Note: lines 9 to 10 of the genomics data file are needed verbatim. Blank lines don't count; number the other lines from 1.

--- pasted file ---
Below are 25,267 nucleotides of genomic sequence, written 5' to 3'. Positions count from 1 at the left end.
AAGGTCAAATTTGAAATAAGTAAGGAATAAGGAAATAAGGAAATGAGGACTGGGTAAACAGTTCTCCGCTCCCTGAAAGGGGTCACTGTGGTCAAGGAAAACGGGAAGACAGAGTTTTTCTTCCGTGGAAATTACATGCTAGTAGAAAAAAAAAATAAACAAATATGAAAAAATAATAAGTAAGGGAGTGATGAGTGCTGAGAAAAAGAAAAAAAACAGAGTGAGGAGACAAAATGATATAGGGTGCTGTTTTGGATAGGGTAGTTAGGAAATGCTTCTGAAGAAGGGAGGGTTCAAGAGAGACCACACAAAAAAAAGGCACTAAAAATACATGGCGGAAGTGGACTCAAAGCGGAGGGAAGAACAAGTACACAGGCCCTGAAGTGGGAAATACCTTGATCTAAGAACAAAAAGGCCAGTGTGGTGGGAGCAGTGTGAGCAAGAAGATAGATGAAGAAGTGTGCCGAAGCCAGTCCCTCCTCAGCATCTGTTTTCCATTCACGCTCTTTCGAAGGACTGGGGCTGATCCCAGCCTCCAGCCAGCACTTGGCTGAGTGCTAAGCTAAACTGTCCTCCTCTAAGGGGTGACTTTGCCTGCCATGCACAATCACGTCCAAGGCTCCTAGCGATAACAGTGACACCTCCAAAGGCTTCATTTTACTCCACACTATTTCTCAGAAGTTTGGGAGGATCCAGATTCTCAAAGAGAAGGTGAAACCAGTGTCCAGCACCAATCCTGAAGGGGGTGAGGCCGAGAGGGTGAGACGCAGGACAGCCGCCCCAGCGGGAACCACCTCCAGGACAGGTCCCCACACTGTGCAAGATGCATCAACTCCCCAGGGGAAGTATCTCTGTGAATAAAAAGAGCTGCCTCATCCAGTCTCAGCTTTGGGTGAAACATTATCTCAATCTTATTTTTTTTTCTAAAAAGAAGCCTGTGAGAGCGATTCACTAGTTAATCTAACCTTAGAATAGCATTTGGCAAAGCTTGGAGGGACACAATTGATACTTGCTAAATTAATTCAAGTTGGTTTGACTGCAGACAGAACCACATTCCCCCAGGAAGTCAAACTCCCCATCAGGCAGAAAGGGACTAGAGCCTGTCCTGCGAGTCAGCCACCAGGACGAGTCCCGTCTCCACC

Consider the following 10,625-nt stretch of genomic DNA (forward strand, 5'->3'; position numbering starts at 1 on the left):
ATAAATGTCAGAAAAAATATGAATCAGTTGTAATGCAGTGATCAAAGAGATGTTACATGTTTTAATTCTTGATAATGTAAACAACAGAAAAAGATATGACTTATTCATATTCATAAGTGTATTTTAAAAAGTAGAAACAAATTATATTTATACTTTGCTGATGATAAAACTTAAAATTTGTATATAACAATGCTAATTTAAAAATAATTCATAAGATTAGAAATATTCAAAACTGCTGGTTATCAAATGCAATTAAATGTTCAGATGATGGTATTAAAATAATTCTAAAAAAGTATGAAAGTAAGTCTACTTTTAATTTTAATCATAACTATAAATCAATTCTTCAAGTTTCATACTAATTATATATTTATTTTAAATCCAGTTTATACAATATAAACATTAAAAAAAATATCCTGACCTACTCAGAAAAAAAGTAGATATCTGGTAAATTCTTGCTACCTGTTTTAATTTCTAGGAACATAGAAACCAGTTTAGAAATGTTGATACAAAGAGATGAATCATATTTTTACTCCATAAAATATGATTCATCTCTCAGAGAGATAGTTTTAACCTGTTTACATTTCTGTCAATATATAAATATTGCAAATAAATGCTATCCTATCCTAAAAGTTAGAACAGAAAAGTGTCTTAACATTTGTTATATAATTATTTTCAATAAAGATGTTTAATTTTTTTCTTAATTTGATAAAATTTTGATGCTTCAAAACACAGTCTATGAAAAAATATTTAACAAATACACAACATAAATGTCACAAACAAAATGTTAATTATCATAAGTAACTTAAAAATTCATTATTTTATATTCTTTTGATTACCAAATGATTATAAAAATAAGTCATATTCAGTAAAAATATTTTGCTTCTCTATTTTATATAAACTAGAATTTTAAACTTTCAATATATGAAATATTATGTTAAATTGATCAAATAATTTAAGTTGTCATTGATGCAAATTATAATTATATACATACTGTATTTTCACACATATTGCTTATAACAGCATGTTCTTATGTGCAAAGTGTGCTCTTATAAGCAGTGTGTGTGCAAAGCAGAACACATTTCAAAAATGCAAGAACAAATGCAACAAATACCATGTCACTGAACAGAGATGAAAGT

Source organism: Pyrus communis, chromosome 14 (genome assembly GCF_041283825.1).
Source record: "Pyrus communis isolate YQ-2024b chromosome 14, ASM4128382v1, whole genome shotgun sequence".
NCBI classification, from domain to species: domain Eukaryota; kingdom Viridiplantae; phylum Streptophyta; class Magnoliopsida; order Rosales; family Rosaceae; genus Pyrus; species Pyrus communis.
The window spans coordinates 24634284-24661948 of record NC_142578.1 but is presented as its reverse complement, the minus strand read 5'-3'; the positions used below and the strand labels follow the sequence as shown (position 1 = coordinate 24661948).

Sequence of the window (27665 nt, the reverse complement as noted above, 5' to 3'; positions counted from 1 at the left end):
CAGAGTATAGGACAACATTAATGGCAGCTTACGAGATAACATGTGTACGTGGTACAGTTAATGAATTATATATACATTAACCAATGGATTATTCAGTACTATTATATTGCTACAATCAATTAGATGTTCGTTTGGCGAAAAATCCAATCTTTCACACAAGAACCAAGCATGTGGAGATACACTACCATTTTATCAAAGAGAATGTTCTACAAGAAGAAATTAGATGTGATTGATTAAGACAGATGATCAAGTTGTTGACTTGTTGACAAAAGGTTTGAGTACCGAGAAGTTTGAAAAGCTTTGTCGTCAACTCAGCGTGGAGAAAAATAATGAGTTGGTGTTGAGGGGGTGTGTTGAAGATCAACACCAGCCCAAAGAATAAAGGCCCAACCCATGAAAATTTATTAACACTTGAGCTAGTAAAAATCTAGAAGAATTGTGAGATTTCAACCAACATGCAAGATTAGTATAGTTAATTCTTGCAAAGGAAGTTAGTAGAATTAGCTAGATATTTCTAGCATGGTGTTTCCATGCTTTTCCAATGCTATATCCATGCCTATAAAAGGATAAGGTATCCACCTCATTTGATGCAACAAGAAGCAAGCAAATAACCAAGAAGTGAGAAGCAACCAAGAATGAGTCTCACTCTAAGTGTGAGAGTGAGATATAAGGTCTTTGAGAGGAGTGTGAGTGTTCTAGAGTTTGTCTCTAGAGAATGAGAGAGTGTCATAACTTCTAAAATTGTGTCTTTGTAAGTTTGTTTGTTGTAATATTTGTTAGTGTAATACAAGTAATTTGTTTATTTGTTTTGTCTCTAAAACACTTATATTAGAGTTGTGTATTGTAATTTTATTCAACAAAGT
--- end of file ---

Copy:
Sequence of the window (27665 nt, the reverse complement as noted above, 5' to 3'; positions counted from 1 at the left end):
CAGAGTATAGGACAACATTAATGGCAGCTTACGAGATAACATGTGTACGTGGTACAGTTAATGAATTATATATACATTAACCAATGGATTATTCAGTACTATTATATTGCTACAATCAATTAGATGTTCGTTTGGCGAAAAATCCAATCTTTCACACAAGAACCAAGCATGTGGAGATACACTACCATTTTATCAAAGAGAATGTTCTACAAGAAGAAATTAGATGTGATTGATTAAGACAGATGATCAAGTTGTTGACTTGTTGACAAAAGGTTTGAGTACCGAGAAGTTTGAAAAGCTTTGTCGTCAACTCAGCGTGGAGAAAAATAATGAGTTGGTGTTGAGGGGGTGTGTTGAAGATCAACACCAGCCCAAAGAATAAAGGCCCAACCCATGAAAATTTATTAACACTTGAGCTAGTAAAAATCTAGAAGAATTGTGAGATTTCAACCAACATGCAAGATTAGTATAGTTAATTCTTGCAAAGGAAGTTAGTAGAATTAGCTAGATATTTCTAGCATGGTGTTTCCATGCTTTTCCAATGCTATATCCATGCCTATAAAAGGATAAGGTATCCACCTCATTTGATGCAACAAGAAGCAAGCAAATAACCAAGAAGTGAGAAGCAACCAAGAATGAGTCTCACTCTAAGTGTGAGAGTGAGATATAAGGTCTTTGAGAGGAGTGTGAGTGTTCTAGAGTTTGTCTCTAGAGAATGAGAGAGTGTCATAACTTCTAAAATTGTGTCTTTGTAAGTTTGTTTGTTGTAATATTTGTTAGTGTAATACAAGTAATTTGTTTATTTGTTTTGTCTCTAAAACACTTATATTAGAGTTGTGTATTGTAATTTTATTCAACAAAGT